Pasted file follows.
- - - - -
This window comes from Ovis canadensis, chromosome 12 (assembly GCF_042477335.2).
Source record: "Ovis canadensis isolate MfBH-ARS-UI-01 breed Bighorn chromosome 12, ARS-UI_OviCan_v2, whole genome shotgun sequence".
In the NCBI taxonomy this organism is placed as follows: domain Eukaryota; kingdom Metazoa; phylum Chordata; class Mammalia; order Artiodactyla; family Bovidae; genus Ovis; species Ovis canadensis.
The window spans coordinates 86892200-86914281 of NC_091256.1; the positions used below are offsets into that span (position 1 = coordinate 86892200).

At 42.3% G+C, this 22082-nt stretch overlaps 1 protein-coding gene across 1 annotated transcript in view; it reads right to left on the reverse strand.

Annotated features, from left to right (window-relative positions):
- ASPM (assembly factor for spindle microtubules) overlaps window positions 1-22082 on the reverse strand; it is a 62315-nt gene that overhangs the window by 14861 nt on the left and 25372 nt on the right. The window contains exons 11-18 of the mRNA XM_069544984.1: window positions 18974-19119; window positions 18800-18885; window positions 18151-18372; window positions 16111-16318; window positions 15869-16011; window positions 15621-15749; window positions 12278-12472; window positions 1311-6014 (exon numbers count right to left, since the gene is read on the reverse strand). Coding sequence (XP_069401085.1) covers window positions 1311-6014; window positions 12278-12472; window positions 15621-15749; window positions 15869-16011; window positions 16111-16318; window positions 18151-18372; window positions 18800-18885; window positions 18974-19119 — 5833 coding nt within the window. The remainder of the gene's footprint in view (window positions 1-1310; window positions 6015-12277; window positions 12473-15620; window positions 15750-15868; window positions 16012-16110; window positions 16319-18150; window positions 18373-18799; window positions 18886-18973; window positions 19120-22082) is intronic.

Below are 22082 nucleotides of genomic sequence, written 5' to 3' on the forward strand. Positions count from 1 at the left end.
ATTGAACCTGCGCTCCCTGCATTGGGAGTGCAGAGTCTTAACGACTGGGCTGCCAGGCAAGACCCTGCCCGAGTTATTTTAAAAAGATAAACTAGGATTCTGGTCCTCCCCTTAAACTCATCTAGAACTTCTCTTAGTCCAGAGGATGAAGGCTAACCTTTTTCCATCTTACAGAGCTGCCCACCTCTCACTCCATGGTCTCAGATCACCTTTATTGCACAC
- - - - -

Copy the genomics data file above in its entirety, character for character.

This window comes from Ovis canadensis, chromosome 12 (assembly GCF_042477335.2).
Source record: "Ovis canadensis isolate MfBH-ARS-UI-01 breed Bighorn chromosome 12, ARS-UI_OviCan_v2, whole genome shotgun sequence".
In the NCBI taxonomy this organism is placed as follows: domain Eukaryota; kingdom Metazoa; phylum Chordata; class Mammalia; order Artiodactyla; family Bovidae; genus Ovis; species Ovis canadensis.
The window spans coordinates 86892200-86914281 of NC_091256.1; the positions used below are offsets into that span (position 1 = coordinate 86892200).

At 42.3% G+C, this 22082-nt stretch overlaps 1 protein-coding gene across 1 annotated transcript in view; it reads right to left on the reverse strand.

Annotated features, from left to right (window-relative positions):
- ASPM (assembly factor for spindle microtubules) overlaps window positions 1-22082 on the reverse strand; it is a 62315-nt gene that overhangs the window by 14861 nt on the left and 25372 nt on the right. The window contains exons 11-18 of the mRNA XM_069544984.1: window positions 18974-19119; window positions 18800-18885; window positions 18151-18372; window positions 16111-16318; window positions 15869-16011; window positions 15621-15749; window positions 12278-12472; window positions 1311-6014 (exon numbers count right to left, since the gene is read on the reverse strand). Coding sequence (XP_069401085.1) covers window positions 1311-6014; window positions 12278-12472; window positions 15621-15749; window positions 15869-16011; window positions 16111-16318; window positions 18151-18372; window positions 18800-18885; window positions 18974-19119 — 5833 coding nt within the window. The remainder of the gene's footprint in view (window positions 1-1310; window positions 6015-12277; window positions 12473-15620; window positions 15750-15868; window positions 16012-16110; window positions 16319-18150; window positions 18373-18799; window positions 18886-18973; window positions 19120-22082) is intronic.

Below are 22082 nucleotides of genomic sequence, written 5' to 3' on the forward strand. Positions count from 1 at the left end.
ATTGAACCTGCGCTCCCTGCATTGGGAGTGCAGAGTCTTAACGACTGGGCTGCCAGGCAAGACCCTGCCCGAGTTATTTTAAAAAGATAAACTAGGATTCTGGTCCTCCCCTTAAACTCATCTAGAACTTCTCTTAGTCCAGAGGATGAAGGCTAACCTTTTTCCATCTTACAGAGCTGCCCACCTCTCACTCCATGGTCTCAGATCACCTTTATTGCACAC